Implement Port-Knocking Security with knockd
When dealing with computer security, you should assume that hackers will be trying to get in through any available doors your system may have, no matter how many precautions you might have taken. The method of allowing entrance depending on a password is a classic one and is widely used. In order to “open a door” (meaning, connect to a port on your computer), you first have to specify the correct password. This can work (provided the password is tough enough to crack, and you don't fall prey to many hacking attacks that might reveal your password), but it still presents a problem. The mere fact of knowing a door exists is enough to tempt would-be intruders.
So, an open port can be thought of as a door with (possibly) a lock, where the password works as the key. If you are running some kind of public service (for example, a Web server), it's pretty obvious that you can't go overboard with protection; otherwise, no one will be able to use your service. However, if you want to allow access only to a few people, you can hide the fact that there actually is a door to the system from the rest of the world. You can “knock intruders away”, by not only putting a lock on the door, but also by hiding the lock itself! Port knocking is a simple method for protecting your ports, keeping them closed and invisible to the world until users provide a secret knock, which will then (and only then) open the port so they can enter the password and gain entrance.
Port knocking is appropriate for users who require access to servers that are not publicly available. The server can keep all its ports closed, but open them on demand as soon as users have authenticated themselves by providing a specific knock sequence (a sort of password). After the port is opened, usual security mechanisms (passwords, certificates and so on) apply. This is an extra advantage; the protected services won't require any modification, because the extra security is provided at the firewall level. Finally, port knocking is easy to implement and quite modest as far as resources, so it won't cause any overloads on the server.
In this article, I explain how to implement port knocking in order to add yet another layer to your system security.
Would-be hackers cannot attack your system unless they know which port to try. Plenty of port-scanning tools are available. A simple way to check your machine's security level is by running an on-line test, such as GRC's ShieldsUp (Figure 1). The test results in Figure 1 show that attackers wouldn't even know a machine is available to attack, because all the port queries were ignored and went unanswered.
Another common tool is nmap, which is a veritable Swiss Army knife of scanning and inspection options. A simple nmap -v your.site.url command will try to find any open ports. Note that by default, nmap checks only the 1–1000 range, which comprises all the “usual” ports, but you could do a more thorough test by adding a -p1-65535 parameter. Listing 1 shows how you can rest assured that your site is closed to the world. So, now that you know you are safe, how do you go about opening a port, but keep it obscured from view?
Listing 1. The standard nmap port-scanning tool provides another confirmation that your site and all ports are completely closed to the world.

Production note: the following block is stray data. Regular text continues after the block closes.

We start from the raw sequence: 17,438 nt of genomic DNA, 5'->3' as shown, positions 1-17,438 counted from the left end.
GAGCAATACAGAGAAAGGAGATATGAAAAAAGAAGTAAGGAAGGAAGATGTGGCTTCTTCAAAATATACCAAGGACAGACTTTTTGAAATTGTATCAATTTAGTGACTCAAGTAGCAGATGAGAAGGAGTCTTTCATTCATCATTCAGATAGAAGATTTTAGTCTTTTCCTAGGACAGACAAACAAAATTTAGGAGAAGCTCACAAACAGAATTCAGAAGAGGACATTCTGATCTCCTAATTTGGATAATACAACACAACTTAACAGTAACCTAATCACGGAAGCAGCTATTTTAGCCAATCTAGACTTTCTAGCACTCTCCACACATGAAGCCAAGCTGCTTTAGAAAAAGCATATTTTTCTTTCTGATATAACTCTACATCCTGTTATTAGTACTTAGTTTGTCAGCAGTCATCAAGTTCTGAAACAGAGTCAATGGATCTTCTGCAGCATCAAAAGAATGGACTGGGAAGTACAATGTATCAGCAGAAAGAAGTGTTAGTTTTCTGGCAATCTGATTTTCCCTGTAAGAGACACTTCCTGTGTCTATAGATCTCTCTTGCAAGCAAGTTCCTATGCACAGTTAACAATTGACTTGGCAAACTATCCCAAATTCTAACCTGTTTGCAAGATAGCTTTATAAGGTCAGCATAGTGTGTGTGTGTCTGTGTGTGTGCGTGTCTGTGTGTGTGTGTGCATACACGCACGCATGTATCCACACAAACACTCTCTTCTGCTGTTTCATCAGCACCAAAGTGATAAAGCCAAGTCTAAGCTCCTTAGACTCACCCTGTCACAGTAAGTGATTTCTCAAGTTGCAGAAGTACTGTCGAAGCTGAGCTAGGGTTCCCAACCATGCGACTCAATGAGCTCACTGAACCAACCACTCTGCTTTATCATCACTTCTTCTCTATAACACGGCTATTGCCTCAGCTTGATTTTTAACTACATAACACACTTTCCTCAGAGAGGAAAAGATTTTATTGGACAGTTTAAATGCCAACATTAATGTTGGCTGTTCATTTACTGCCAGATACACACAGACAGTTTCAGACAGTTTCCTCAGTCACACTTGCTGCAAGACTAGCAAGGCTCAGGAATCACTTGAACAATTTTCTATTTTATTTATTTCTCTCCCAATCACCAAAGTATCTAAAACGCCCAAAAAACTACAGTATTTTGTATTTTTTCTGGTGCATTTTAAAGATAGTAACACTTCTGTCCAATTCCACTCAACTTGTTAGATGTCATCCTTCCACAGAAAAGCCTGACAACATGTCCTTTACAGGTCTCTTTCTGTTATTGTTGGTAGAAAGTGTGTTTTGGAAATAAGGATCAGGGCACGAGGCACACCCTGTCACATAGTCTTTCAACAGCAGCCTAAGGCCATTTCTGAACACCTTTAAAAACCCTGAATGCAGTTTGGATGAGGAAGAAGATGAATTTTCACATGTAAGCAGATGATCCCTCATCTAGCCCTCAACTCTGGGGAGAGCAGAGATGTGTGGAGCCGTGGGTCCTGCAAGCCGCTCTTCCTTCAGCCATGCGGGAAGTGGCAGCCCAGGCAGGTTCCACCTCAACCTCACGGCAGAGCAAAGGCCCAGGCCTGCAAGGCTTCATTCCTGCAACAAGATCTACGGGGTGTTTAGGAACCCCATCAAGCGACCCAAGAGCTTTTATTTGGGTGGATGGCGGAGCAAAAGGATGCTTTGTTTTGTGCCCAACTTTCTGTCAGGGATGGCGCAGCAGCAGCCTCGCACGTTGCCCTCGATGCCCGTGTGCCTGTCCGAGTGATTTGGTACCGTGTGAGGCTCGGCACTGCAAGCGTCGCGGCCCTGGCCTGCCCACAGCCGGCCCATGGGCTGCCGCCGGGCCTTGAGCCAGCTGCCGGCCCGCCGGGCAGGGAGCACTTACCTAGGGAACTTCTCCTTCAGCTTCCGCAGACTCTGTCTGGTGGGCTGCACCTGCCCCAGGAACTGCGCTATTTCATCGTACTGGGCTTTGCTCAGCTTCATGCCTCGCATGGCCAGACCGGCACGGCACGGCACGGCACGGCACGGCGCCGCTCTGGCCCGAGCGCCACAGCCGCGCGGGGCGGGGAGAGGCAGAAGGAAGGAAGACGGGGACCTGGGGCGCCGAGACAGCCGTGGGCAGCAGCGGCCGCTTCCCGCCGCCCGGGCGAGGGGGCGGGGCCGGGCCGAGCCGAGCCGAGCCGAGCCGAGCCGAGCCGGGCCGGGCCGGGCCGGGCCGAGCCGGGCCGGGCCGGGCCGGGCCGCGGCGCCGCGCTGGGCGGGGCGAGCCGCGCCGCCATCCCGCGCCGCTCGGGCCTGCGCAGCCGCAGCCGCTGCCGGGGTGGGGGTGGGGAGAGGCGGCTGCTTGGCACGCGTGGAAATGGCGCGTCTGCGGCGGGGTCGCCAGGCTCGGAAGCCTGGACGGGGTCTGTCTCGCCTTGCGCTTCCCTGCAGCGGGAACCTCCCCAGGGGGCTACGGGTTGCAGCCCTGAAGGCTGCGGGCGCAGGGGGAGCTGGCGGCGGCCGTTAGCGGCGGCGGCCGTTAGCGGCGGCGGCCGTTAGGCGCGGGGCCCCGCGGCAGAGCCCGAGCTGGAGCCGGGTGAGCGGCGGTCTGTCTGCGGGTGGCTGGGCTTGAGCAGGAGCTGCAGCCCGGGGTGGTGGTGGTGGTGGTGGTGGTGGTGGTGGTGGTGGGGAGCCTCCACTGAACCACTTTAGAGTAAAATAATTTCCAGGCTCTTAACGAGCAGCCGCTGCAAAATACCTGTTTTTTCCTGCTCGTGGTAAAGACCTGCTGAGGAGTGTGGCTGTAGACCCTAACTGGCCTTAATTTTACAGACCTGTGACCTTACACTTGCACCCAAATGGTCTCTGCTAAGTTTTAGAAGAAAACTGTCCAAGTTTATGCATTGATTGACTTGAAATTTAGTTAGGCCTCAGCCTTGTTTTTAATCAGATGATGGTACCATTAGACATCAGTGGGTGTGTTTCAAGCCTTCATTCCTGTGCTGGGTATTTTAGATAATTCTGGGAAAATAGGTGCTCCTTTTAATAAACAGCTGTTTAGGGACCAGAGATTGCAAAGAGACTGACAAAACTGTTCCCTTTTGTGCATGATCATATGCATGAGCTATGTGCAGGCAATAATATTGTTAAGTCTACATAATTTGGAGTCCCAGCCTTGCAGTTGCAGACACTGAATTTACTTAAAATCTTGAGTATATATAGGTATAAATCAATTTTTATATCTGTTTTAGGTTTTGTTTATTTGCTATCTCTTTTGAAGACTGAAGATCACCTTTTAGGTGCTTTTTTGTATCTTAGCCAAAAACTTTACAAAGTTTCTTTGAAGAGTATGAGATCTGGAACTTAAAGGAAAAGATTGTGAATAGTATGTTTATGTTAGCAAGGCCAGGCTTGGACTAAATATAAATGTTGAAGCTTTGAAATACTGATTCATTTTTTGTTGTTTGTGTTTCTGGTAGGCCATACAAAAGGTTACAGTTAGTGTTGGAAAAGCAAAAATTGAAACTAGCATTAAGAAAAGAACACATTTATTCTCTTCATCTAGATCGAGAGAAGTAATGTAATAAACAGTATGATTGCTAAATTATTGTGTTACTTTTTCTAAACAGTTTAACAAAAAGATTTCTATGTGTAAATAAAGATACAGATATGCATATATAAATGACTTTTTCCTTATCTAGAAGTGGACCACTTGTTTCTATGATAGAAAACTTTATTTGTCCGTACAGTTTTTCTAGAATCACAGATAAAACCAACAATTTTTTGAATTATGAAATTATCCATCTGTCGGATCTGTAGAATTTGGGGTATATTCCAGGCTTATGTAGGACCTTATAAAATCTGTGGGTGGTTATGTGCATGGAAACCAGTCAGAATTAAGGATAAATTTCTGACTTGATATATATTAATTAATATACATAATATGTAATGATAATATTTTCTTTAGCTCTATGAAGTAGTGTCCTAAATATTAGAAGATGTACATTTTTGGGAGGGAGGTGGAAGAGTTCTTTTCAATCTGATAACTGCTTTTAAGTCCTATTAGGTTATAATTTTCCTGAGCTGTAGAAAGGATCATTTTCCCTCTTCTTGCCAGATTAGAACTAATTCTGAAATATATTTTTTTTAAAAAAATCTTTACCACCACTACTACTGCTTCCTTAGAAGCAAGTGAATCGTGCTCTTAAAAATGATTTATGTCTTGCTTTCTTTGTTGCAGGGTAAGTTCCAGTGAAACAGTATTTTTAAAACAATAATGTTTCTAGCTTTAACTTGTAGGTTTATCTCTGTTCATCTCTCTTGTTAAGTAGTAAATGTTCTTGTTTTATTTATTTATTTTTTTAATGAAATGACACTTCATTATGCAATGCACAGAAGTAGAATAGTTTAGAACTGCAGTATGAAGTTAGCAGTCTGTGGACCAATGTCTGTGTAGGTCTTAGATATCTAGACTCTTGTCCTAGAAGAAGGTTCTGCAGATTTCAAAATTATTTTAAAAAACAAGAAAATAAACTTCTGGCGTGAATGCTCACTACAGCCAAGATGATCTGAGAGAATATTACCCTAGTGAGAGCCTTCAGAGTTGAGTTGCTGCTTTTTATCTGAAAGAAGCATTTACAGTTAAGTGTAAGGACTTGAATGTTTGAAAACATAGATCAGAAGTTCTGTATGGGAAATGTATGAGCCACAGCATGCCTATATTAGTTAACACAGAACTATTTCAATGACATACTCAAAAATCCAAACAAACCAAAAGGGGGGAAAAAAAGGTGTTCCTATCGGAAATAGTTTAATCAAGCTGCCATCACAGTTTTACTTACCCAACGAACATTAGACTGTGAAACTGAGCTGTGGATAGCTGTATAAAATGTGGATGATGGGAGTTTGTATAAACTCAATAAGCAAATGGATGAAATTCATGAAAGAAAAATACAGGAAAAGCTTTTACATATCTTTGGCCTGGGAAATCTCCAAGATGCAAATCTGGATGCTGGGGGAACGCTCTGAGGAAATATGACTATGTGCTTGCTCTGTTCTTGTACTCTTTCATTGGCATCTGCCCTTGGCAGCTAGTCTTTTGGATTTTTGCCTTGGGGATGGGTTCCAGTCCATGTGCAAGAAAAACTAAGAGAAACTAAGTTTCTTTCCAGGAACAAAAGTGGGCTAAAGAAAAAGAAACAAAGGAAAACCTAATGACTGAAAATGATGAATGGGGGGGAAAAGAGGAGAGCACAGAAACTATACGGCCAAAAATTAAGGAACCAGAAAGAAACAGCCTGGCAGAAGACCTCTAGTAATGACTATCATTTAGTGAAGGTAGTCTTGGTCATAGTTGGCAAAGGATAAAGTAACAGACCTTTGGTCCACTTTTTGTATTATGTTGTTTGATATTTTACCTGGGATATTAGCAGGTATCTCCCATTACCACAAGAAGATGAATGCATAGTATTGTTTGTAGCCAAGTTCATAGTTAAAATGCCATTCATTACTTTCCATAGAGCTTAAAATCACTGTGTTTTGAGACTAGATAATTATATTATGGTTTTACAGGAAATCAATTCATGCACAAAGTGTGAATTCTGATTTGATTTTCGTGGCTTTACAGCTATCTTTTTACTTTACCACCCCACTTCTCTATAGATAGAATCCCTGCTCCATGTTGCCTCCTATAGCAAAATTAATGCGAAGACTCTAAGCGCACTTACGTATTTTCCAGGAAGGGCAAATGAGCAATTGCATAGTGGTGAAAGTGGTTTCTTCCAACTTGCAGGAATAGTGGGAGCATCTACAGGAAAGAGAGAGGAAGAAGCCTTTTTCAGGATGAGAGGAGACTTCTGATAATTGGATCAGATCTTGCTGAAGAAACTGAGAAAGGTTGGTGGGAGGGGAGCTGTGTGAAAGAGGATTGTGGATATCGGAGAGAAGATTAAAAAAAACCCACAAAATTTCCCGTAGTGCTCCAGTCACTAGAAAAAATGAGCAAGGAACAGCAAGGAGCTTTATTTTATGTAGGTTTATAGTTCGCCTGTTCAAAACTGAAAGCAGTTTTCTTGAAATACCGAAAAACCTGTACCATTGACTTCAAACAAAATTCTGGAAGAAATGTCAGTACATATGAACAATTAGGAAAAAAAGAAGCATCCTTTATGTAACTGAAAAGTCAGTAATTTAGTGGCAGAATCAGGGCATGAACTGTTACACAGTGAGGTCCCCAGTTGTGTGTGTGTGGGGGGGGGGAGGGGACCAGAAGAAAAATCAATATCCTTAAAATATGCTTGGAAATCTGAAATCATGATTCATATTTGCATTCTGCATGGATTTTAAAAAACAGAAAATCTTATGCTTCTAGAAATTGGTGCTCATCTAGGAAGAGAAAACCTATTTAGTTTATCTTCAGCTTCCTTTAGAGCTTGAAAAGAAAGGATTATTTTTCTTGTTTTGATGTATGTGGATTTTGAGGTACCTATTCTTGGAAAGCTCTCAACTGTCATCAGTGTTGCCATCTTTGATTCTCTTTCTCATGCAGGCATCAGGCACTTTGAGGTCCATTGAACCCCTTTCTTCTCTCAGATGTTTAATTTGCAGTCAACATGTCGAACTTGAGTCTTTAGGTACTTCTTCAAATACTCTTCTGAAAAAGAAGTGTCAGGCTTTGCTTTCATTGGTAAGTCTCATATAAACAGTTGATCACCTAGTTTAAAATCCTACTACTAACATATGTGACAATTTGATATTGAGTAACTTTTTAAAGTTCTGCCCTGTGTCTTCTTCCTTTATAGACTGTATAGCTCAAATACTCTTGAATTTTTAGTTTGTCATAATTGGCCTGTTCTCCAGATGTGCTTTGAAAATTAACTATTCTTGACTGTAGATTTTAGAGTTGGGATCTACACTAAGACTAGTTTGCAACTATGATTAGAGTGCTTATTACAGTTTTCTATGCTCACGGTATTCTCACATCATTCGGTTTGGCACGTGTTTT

$ nmap -v -A your.site.url Starting Nmap 4.75 ( http://nmap.org ) at 2009-10-03 12:59 UYT Initiating Ping Scan at 12:59 Scanning 184.108.40.206 [1 port] Completed Ping Scan at 12:59, 0.00s elapsed (1 total hosts) Initiating Parallel DNS resolution of 1 host. at 12:59 Completed Parallel DNS resolution of 1 host. at 12:59, 0.01s elapsed Initiating Connect Scan at 12:59 Scanning r190-64-105-104.dialup.adsl.anteldata.net.uy (220.127.116.11) [1000 ports] Completed Connect Scan at 12:59, 2.76s elapsed (1000 total ports) Initiating Service scan at 12:59 SCRIPT ENGINE: Initiating script scanning. Host r190-64-105-104.dialup.adsl.anteldata.net.uy (18.104.22.168) appears to be up ... good. All 1000 scanned ports on r190-64-105-104.dialup.adsl.anteldata.net.uy (22.214.171.124) are closed Read data files from: /usr/share/nmap Service detection performed. Please report any incorrect results at http://nmap.org/submit/ . Nmap done: 1 IP address (1 host up) scanned in 2.94 seconds
Practical Task Scheduling Deployment
One of the best things about the UNIX environment (aside from being stable and efficient) is the vast array of software tools available to help you do your job. Traditionally, a UNIX tool does only one thing, but does that one thing very well. For example, grep is very easy to use and can search vast amounts of data quickly. The find tool can find a particular file or files based on all kinds of criteria. It's pretty easy to string these tools together to build even more powerful tools, such as a tool that finds all of the .log files in the /home directory and searches each one for a particular entry. This erector-set mentality allows UNIX system administrators to seem to always have the right tool for the job.
Cron traditionally has been considered another such a tool for job scheduling, but is it enough? This webinar considers that very question. The first part builds on a previous Geek Guide, Beyond Cron, and briefly describes how to know when it might be time to consider upgrading your job scheduling infrastructure. The second part presents an actual planning and implementation framework.
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- Stunnel Security for Oracle
- The Firebird Project's Firebird Relational Database
- SUSE LLC's SUSE Manager
- Murat Yener and Onur Dundar's Expert Android Studio (Wrox)
- Managing Linux Using Puppet
- My +1 Sword of Productivity
- Non-Linux FOSS: Caffeine!
- Google's SwiftShader Released
- SuperTuxKart 0.9.2 Released
- Doing for User Space What We Did for Kernel Space